SMI Advocate Pushing His Agenda With White House & Democrats: AOT, HIPAA Reform, More Hospital Beds

(12-13-19) Advocate and Author D. J. Jaffe is pushing an agenda with both the White House and Democrats that calls for creating more hospital beds for the seriously mentally ill, increasing the use of Assisted Outpatient Treatment, and revising HIPAA regulations that often prevent caregivers from obtaining information.

Jaffe’s fingerprints were all over Democratic presidential candidate Sen. Kamala Harris’s mental health policy, which I recently posted. After she dropped out, I learned that her staff had been in the midst of rewriting that policy because of concerns raised by the Bazelon Center for Mental Health law and others, who generally oppose Jaffe’s agenda. A compromise version was in the works but became moot once Sen. Harris ended her campaign. Yesterday, Jaffe posted an Op Ed in The Hill newspaper urging other candidates to adopt the plan that Harris originally released.

Jaffe will be presenting his ideas Dec. 19th at a White House Summit on Transforming Mental Health Treatment to Combat Homelessness, Violence & Substance Abuse. Here is part of a press release about by-invitation-only event.

DJ Jaffe, who has a seriously mentally ill family member, will make the case that due to mission-creep, the mental health system no longer focuses on the most seriously mentally and that explains why homelessness and incarceration are increasing in spite of increased spending. He will describe ideas states, and ideas localities can use to replace politically correct but ineffective programs with ones that will help improve care for the seriously ill. He will describe the need to increase use of Assisted Outpatient Treatment (AOT)increase the availability of hospital beds and free families of seriously mentally ill from the HIPAA Handcuffs that prevent them from helping mentally ill loved ones.

Around Washington, there has been much supposition about what the Trump Administration will announce during its upcoming summit.

Some are speculating that much of it will focus on identifying our broken mental health care system as the cause for gun related violence and finding ways to move chronically homeless individuals with mental illnesses off the streets into shelters, including tent cities or unused federal buildings.

Jaffe was frequently seen at the U. S. Capitol when former Rep. Tim Murphy (R-Pa.) was pushing the Helping Families in Mental Health Crisis Act through Congress and into law.

Now, it appears that he and his book, Insane Consequences How the Mental Health Industry Fails the Mentally Ill, are continuing to influence both Republicans and Democrats.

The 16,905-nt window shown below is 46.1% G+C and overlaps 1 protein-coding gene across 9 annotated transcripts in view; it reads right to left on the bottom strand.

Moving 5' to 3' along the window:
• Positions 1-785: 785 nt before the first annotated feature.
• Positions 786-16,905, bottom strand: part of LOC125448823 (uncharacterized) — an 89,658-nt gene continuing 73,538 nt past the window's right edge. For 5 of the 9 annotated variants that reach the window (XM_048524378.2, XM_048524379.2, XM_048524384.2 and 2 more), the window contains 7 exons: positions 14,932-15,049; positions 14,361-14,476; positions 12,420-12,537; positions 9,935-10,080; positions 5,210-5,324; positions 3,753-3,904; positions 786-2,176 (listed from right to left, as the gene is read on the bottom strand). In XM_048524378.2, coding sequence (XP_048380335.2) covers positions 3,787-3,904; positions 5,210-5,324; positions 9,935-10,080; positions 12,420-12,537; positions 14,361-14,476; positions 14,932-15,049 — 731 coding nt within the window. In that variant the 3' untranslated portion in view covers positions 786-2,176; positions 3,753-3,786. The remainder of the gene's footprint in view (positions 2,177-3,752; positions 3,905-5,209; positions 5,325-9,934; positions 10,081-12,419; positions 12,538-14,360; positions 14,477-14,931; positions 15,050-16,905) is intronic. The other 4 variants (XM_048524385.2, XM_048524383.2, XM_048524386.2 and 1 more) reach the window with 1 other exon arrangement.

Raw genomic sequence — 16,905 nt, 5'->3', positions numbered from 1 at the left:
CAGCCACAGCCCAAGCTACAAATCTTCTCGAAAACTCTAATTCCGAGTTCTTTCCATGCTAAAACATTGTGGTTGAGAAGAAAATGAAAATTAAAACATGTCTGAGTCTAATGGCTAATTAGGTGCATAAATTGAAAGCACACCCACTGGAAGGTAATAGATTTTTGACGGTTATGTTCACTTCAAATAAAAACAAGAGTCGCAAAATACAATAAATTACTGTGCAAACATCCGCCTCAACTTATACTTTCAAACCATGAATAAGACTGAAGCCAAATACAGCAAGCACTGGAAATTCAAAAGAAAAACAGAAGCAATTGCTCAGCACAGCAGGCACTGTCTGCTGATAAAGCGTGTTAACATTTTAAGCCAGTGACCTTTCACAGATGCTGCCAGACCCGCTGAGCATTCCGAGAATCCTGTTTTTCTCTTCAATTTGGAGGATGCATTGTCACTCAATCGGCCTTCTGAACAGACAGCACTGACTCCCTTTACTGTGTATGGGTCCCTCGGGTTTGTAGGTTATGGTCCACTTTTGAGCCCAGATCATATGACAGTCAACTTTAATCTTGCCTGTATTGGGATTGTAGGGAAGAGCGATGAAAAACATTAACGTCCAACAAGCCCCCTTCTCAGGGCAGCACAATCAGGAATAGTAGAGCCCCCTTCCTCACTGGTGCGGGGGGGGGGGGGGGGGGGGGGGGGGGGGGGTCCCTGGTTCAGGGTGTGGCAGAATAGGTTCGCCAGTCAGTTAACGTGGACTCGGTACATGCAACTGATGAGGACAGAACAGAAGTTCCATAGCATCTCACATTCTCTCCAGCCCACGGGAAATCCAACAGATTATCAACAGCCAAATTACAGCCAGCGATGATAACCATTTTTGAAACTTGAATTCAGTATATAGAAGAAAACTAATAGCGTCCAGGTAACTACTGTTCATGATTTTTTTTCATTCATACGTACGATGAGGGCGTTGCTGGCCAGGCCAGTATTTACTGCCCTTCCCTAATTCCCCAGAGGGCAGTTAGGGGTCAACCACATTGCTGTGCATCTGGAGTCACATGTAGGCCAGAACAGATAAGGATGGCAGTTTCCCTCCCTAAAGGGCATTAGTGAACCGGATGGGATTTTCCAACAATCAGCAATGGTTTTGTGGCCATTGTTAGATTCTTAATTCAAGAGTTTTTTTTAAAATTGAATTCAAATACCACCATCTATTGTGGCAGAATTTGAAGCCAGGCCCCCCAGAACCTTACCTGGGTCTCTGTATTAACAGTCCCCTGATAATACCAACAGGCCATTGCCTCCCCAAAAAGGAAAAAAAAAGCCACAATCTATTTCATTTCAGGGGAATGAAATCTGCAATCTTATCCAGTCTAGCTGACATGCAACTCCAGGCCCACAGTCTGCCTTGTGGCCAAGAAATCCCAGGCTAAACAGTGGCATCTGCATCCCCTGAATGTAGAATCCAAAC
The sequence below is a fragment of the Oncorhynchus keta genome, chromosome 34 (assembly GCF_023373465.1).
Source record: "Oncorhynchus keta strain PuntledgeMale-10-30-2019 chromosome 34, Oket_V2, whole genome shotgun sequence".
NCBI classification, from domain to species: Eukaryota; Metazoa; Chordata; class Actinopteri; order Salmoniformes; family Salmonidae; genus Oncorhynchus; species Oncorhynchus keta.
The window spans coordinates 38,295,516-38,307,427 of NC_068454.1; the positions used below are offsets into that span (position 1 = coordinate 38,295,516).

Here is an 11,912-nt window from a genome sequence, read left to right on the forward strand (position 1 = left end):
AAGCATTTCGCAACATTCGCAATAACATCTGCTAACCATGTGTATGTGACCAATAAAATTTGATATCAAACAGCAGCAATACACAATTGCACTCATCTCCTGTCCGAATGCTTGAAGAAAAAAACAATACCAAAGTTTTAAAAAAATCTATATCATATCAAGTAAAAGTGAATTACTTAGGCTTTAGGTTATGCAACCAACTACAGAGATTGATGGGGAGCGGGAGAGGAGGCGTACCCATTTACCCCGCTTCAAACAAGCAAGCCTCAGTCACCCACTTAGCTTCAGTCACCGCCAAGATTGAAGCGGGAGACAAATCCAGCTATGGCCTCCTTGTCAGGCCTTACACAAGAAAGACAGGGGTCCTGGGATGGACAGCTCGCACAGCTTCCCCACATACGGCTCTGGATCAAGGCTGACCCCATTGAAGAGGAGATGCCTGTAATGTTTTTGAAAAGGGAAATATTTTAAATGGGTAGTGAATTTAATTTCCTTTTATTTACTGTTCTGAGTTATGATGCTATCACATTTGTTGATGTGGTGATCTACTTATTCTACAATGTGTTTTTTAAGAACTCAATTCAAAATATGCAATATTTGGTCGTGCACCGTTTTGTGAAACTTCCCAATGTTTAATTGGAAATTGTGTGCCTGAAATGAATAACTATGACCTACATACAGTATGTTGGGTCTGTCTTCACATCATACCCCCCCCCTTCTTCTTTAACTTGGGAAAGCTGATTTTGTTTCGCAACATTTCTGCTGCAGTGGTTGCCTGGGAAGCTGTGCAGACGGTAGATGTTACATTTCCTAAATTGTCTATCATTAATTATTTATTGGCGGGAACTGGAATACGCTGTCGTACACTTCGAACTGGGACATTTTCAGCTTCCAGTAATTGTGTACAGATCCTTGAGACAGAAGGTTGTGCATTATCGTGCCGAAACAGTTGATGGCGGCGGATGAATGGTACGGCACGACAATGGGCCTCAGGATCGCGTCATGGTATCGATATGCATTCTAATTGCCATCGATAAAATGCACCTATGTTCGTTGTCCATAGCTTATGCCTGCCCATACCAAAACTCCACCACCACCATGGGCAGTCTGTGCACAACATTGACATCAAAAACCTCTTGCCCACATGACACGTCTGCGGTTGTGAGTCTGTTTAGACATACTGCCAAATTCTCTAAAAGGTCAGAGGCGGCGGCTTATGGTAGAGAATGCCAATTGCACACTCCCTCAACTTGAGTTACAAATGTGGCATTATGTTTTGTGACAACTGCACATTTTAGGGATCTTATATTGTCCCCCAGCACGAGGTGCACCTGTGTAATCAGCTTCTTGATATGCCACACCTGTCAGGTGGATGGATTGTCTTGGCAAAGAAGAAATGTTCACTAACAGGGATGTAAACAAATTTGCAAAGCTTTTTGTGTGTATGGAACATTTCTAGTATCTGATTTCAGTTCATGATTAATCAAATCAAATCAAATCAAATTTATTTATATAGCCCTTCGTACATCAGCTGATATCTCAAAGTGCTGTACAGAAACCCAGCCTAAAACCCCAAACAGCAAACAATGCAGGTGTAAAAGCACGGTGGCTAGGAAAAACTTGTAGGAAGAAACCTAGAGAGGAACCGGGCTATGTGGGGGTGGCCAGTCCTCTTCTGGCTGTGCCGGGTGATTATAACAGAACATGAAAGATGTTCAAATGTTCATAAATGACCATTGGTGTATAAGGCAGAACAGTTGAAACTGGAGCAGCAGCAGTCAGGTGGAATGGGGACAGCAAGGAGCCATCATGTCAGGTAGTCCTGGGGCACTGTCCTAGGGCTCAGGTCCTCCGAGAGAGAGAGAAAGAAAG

Kamala Harris dropped out, but let’s keep her mental health plan alive

By D. J. Jaffe, author of Insane Consequences.

It’s a shame that Sen. Kamala Harris (D-Calif.) dropped out of the Democratic presidential primary. Her mental health plan demonstrated the triumph of science and compassion over political correctness and wishful thinking. If adopted it could improve the quality of life for the seriously mentally ill and the communities in which they live. The remaining candidates and the Democratic National Committee (DNC) should include Harris’s proposals in their 2020 platforms.

In spite of the federal government spending $150 billion to address mental health, rising numbers of mentally ill people are going homeless and being incarcerated. This is largely because of a multi-year trend: Parts of the mental health industry convinced legislators to move spending away from hospitals and programs that serve the most seriously mentally ill and fund instead soft programs designed to improve “mental wellness” in the masses.

California and New York City have massively increased mental health spending. But because they fail to focus the spending on the seriously ill, both are experiencing increases in homelessness and incarcerations. The resultant community outrage is making the siting of facilities more difficult, further compounding the problem.

Harris’s plan — and that of former candidate, Montana Gov. Steve Bullock — included the four most important reforms the federal government can make to help the most seriously mentally ill. They are expanding the number of psychiatric hospital beds, reducing the use of involuntary inpatient commitment by supporting outpatient versions, freeing families of HIPAA handcuffs, and evaluating programs based on the most important outcomes. Those same reforms seem to be supported by President Trump, meaning they perhaps could become law.